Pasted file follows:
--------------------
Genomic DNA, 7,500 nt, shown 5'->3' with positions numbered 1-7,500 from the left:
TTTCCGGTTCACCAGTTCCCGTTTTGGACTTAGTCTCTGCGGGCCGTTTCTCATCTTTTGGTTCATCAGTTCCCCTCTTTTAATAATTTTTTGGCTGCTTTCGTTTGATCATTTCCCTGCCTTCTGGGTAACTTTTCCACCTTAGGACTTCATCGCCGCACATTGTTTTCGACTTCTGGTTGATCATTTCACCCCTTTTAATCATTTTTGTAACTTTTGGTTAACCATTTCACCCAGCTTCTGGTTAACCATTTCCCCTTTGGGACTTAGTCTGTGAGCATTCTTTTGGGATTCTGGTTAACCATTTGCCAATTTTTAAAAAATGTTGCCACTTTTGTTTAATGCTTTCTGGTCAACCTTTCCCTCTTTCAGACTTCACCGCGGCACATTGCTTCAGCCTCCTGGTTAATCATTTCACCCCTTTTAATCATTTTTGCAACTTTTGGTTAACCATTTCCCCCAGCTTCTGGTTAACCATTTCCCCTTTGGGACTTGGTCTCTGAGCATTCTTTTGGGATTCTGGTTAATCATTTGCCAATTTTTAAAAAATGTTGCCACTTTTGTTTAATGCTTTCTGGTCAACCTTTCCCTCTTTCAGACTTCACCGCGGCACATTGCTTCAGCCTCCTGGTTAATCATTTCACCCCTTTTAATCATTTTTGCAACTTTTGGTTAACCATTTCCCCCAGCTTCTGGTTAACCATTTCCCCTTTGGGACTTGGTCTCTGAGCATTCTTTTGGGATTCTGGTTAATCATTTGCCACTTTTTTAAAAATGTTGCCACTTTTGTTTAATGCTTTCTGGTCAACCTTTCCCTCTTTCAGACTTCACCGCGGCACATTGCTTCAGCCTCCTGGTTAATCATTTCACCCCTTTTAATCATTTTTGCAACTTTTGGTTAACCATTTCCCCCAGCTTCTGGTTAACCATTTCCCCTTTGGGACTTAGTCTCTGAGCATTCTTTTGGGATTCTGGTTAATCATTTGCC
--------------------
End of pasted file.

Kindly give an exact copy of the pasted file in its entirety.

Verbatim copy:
Genomic DNA, 7,500 nt, shown 5'->3' with positions numbered 1-7,500 from the left:
TTTCCGGTTCACCAGTTCCCGTTTTGGACTTAGTCTCTGCGGGCCGTTTCTCATCTTTTGGTTCATCAGTTCCCCTCTTTTAATAATTTTTTGGCTGCTTTCGTTTGATCATTTCCCTGCCTTCTGGGTAACTTTTCCACCTTAGGACTTCATCGCCGCACATTGTTTTCGACTTCTGGTTGATCATTTCACCCCTTTTAATCATTTTTGTAACTTTTGGTTAACCATTTCACCCAGCTTCTGGTTAACCATTTCCCCTTTGGGACTTAGTCTGTGAGCATTCTTTTGGGATTCTGGTTAACCATTTGCCAATTTTTAAAAAATGTTGCCACTTTTGTTTAATGCTTTCTGGTCAACCTTTCCCTCTTTCAGACTTCACCGCGGCACATTGCTTCAGCCTCCTGGTTAATCATTTCACCCCTTTTAATCATTTTTGCAACTTTTGGTTAACCATTTCCCCCAGCTTCTGGTTAACCATTTCCCCTTTGGGACTTGGTCTCTGAGCATTCTTTTGGGATTCTGGTTAATCATTTGCCAATTTTTAAAAAATGTTGCCACTTTTGTTTAATGCTTTCTGGTCAACCTTTCCCTCTTTCAGACTTCACCGCGGCACATTGCTTCAGCCTCCTGGTTAATCATTTCACCCCTTTTAATCATTTTTGCAACTTTTGGTTAACCATTTCCCCCAGCTTCTGGTTAACCATTTCCCCTTTGGGACTTGGTCTCTGAGCATTCTTTTGGGATTCTGGTTAATCATTTGCCACTTTTTTAAAAATGTTGCCACTTTTGTTTAATGCTTTCTGGTCAACCTTTCCCTCTTTCAGACTTCACCGCGGCACATTGCTTCAGCCTCCTGGTTAATCATTTCACCCCTTTTAATCATTTTTGCAACTTTTGGTTAACCATTTCCCCCAGCTTCTGGTTAACCATTTCCCCTTTGGGACTTAGTCTCTGAGCATTCTTTTGGGATTCTGGTTAATCATTTGCC